Cambridge Analytica whistleblower says Facebook data could be stored in Russia

Whistleblower Christopher Wylie exposed how Cambridge Analytica had allegedly harvested date from millions of Facebook users.

Image: Dan Kitwood/Getty Images

Another day, another twist in the Cambridge Analytica saga. And like any political scandal of the past year, now Russia is involved.

Facebook already upped the number of its users whose data was unknowingly used for a political data firm from 50 million to 87 million users, but the whistleblower who exposed the data scandal said this weekend that number could be even higher.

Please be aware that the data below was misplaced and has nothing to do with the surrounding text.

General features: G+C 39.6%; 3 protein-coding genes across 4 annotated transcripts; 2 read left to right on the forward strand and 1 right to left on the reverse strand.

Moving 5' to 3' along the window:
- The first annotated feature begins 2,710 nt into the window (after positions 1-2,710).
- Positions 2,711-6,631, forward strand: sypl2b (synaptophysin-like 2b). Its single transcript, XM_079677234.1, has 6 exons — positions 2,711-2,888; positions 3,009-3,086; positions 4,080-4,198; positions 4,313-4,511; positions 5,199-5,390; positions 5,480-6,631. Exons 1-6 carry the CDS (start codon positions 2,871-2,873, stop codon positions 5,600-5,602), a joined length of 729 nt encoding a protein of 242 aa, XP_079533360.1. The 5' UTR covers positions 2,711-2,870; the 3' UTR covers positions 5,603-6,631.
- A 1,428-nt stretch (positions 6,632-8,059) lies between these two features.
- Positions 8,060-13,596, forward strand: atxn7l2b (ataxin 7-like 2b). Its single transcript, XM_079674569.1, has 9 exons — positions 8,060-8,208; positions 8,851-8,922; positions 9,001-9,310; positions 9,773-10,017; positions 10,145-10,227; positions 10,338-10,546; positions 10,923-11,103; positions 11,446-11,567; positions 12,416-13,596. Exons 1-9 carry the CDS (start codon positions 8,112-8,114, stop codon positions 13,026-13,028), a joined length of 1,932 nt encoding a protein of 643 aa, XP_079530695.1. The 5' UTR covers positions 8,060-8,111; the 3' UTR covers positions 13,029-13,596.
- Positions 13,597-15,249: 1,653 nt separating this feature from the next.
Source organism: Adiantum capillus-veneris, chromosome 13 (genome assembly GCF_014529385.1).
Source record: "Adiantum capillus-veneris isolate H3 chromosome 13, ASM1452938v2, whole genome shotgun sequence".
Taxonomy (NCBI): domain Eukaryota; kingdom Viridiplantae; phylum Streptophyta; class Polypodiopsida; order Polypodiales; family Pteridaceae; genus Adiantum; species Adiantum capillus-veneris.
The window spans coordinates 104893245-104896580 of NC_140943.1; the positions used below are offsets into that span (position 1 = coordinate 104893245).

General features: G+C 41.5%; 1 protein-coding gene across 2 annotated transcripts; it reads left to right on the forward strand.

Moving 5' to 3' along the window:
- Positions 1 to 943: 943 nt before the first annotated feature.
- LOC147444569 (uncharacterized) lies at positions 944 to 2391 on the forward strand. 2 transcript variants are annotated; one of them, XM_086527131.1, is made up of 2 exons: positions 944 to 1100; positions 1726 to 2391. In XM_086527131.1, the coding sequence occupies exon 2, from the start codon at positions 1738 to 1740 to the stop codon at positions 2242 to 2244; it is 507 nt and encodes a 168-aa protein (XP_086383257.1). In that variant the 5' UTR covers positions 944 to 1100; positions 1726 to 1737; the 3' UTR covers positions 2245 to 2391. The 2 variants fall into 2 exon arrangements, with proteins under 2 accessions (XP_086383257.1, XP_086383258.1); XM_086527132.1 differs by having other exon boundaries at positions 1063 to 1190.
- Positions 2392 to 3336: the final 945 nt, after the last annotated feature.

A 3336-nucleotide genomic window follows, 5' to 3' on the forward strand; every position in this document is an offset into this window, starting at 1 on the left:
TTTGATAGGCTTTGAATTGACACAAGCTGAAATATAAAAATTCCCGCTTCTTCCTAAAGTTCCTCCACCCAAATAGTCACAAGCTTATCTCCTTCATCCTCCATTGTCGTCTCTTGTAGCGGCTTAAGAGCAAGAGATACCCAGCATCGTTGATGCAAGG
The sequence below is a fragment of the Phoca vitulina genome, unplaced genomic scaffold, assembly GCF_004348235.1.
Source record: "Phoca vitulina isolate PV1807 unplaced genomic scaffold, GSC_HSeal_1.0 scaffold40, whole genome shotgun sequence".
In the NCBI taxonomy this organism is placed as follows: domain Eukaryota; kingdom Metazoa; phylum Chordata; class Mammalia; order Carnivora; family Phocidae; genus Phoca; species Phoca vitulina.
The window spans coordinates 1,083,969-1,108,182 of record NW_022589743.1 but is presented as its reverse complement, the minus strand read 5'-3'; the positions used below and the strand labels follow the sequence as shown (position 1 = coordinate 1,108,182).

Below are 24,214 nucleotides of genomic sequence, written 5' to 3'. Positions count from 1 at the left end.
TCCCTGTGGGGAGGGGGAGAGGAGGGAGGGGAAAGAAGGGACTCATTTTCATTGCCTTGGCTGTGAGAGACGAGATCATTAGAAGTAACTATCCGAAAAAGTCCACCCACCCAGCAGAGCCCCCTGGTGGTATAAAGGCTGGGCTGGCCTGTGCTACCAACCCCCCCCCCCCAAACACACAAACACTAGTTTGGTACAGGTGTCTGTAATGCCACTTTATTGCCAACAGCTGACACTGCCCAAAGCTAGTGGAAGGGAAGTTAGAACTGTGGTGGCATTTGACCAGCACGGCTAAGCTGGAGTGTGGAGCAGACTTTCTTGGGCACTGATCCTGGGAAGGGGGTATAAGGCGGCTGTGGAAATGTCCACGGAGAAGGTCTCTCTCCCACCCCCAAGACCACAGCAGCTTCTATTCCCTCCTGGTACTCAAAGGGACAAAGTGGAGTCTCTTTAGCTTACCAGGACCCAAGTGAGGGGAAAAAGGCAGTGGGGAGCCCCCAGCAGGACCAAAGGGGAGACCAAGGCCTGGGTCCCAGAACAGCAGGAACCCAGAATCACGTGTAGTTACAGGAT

On Sunday’s Meet the Press, Cambridge Analytica cofounder Christopher Wylie told Chuck Todd that, “I think that it could be higher, absolutely,” when asked about even more people affected by the Trump campaign-connected data firm. 

Wylie also floated the possibility that the mishandled data has been accessed by “quite a few people.” The data was supposed to be deleted, but that hasn’t happened. Now Wylie’s saying it’s possible it has gone far and wide. “It could be stored in various parts of the world, including Russia,” he said on the show.

Facebook CEO Mark Zuckerberg and other executives have had to step in for damage control in the wake of the revelations about misused user data, assuring angry users that changes on the platform will mean something like this never happens again.

Coming up on Tuesday, the Facebook creator will testify before Congress.

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